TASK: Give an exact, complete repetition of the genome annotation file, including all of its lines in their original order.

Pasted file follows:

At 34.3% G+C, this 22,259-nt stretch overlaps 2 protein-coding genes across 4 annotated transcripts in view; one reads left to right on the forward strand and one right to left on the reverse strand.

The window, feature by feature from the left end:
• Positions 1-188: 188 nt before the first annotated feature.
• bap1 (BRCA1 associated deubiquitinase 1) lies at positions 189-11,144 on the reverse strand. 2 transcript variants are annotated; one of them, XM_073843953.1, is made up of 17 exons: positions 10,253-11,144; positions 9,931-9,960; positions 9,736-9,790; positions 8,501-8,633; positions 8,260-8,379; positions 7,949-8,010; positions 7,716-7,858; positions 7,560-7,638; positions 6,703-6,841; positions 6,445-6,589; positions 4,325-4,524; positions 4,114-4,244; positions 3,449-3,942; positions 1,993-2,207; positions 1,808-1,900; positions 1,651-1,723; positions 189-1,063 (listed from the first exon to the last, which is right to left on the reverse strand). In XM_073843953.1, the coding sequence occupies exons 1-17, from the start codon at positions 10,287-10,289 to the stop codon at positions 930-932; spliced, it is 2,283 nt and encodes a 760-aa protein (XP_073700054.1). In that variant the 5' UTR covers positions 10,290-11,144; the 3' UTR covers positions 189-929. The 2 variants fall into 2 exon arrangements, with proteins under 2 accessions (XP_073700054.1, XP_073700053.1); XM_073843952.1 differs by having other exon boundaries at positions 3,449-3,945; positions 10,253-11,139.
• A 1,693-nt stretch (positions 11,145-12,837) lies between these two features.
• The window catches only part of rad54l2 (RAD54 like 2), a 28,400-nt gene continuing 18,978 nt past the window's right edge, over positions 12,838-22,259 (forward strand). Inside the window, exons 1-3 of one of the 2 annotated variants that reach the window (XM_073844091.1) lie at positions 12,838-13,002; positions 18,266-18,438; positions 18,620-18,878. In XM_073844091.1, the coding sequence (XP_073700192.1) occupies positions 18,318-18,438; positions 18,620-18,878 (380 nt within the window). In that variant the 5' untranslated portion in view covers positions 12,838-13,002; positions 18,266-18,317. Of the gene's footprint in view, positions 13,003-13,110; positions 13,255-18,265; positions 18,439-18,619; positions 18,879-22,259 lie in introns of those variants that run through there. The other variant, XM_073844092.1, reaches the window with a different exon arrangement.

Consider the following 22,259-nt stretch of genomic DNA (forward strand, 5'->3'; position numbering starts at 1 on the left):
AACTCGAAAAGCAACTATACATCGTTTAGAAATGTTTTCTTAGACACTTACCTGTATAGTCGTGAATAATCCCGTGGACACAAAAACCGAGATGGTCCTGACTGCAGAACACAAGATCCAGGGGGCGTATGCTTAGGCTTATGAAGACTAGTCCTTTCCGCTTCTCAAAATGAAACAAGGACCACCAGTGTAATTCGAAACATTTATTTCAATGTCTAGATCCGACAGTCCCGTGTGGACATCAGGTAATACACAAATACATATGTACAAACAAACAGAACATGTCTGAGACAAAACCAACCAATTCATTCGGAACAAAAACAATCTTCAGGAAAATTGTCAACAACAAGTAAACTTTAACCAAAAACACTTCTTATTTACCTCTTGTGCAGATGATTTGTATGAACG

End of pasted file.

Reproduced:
At 34.3% G+C, this 22,259-nt stretch overlaps 2 protein-coding genes across 4 annotated transcripts in view; one reads left to right on the forward strand and one right to left on the reverse strand.

The window, feature by feature from the left end:
• Positions 1-188: 188 nt before the first annotated feature.
• bap1 (BRCA1 associated deubiquitinase 1) lies at positions 189-11,144 on the reverse strand. 2 transcript variants are annotated; one of them, XM_073843953.1, is made up of 17 exons: positions 10,253-11,144; positions 9,931-9,960; positions 9,736-9,790; positions 8,501-8,633; positions 8,260-8,379; positions 7,949-8,010; positions 7,716-7,858; positions 7,560-7,638; positions 6,703-6,841; positions 6,445-6,589; positions 4,325-4,524; positions 4,114-4,244; positions 3,449-3,942; positions 1,993-2,207; positions 1,808-1,900; positions 1,651-1,723; positions 189-1,063 (listed from the first exon to the last, which is right to left on the reverse strand). In XM_073843953.1, the coding sequence occupies exons 1-17, from the start codon at positions 10,287-10,289 to the stop codon at positions 930-932; spliced, it is 2,283 nt and encodes a 760-aa protein (XP_073700054.1). In that variant the 5' UTR covers positions 10,290-11,144; the 3' UTR covers positions 189-929. The 2 variants fall into 2 exon arrangements, with proteins under 2 accessions (XP_073700054.1, XP_073700053.1); XM_073843952.1 differs by having other exon boundaries at positions 3,449-3,945; positions 10,253-11,139.
• A 1,693-nt stretch (positions 11,145-12,837) lies between these two features.
• The window catches only part of rad54l2 (RAD54 like 2), a 28,400-nt gene continuing 18,978 nt past the window's right edge, over positions 12,838-22,259 (forward strand). Inside the window, exons 1-3 of one of the 2 annotated variants that reach the window (XM_073844091.1) lie at positions 12,838-13,002; positions 18,266-18,438; positions 18,620-18,878. In XM_073844091.1, the coding sequence (XP_073700192.1) occupies positions 18,318-18,438; positions 18,620-18,878 (380 nt within the window). In that variant the 5' untranslated portion in view covers positions 12,838-13,002; positions 18,266-18,317. Of the gene's footprint in view, positions 13,003-13,110; positions 13,255-18,265; positions 18,439-18,619; positions 18,879-22,259 lie in introns of those variants that run through there. The other variant, XM_073844092.1, reaches the window with a different exon arrangement.

Consider the following 22,259-nt stretch of genomic DNA (forward strand, 5'->3'; position numbering starts at 1 on the left):
AACTCGAAAAGCAACTATACATCGTTTAGAAATGTTTTCTTAGACACTTACCTGTATAGTCGTGAATAATCCCGTGGACACAAAAACCGAGATGGTCCTGACTGCAGAACACAAGATCCAGGGGGCGTATGCTTAGGCTTATGAAGACTAGTCCTTTCCGCTTCTCAAAATGAAACAAGGACCACCAGTGTAATTCGAAACATTTATTTCAATGTCTAGATCCGACAGTCCCGTGTGGACATCAGGTAATACACAAATACATATGTACAAACAAACAGAACATGTCTGAGACAAAACCAACCAATTCATTCGGAACAAAAACAATCTTCAGGAAAATTGTCAACAACAAGTAAACTTTAACCAAAAACACTTCTTATTTACCTCTTGTGCAGATGATTTGTATGAACG